Creating a Joyful Classroom

Yet another result of my recent reading of Letters to a Young Teacher has been utter disenchantment with test sophistication. I've always despised it, but also held on to a bit of belief in it as a necessary evil. It helps that the tests are behind me now, but I'm also just frustrated at how learning gets transformed into "drill and kill."

The obvious consequence is that classrooms and schools become joyless places, where learning becomes synonymous with direct instruction and rote bookwork. As much as I've worked to avoid that fate, even when doing test prep (i.e. creating an "operations race" we played in the gym), I do think the tone of my classroom has suffered from the pressures of the tests.

Another factor in the joylessness of the classroom could be behavioral issues. The kids in my school bring a lot of baggage into the classroom. So often the planning of seemingly simple activities must account for a dozen possible scenarios. Teachers, myself included, get to thinking that fun equals problems, so why risk that? I know I have planned plenty of fun lessons that involved some combination of the arts, physical play or group work, only to have them fall apart into arguments or tears. This has turned me into a pretty humorless guy at times. And I don't like it.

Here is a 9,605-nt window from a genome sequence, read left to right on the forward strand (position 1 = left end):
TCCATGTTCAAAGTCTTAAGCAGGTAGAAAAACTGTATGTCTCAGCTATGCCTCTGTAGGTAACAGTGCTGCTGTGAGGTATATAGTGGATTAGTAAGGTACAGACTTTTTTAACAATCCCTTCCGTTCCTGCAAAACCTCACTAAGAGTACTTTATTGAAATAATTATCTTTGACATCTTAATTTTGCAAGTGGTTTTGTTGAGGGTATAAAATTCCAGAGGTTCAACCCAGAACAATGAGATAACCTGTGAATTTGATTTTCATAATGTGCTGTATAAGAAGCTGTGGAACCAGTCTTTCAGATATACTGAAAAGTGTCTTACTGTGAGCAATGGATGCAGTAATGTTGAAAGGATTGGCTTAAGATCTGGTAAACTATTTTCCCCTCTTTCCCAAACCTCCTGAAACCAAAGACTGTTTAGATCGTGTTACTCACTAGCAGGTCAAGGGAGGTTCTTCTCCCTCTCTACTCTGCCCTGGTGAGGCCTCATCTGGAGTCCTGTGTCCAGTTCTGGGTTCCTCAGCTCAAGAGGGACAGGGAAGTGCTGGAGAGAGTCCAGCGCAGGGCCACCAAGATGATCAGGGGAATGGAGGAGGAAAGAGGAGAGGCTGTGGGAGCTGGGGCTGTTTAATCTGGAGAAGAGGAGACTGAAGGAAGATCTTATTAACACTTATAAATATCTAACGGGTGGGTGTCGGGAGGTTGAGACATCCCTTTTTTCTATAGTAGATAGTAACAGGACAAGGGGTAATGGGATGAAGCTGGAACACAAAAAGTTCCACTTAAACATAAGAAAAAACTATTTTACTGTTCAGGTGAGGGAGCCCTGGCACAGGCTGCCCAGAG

Of course, the end result is counterproductive. The ultimate outcome of all this is that kids don't like school, and when they're unhappy to be at school that just feeds into the behavioral problems. And the whole experience is even less enjoyable for the teacher.

What worries me the most though is that kids get turned off the whole idea of school at such a young age. And in all the talk of the achievement gap that focuses on test scores, people rarely discuss the environments themselves beyond materials and infrastructure. The fact is, most of our country's poorest kids spend their days immersed in tedious and rigid environments that middle and upper class parents would never allow their kids to experience. The result is a deficit in social experiences and emotional developments equally profound as the academic achievement gap.

But let's end this all on a high note. Today I had a chance to try out the alternative. The kids were asked to turn what they'd learned about the water cycle into a poster, a play, a song, a dance or a story. The results were great. The kids were creative and they got the information right. Most importantly, they had fun. I'm looking forward to having more of it over the next two months.


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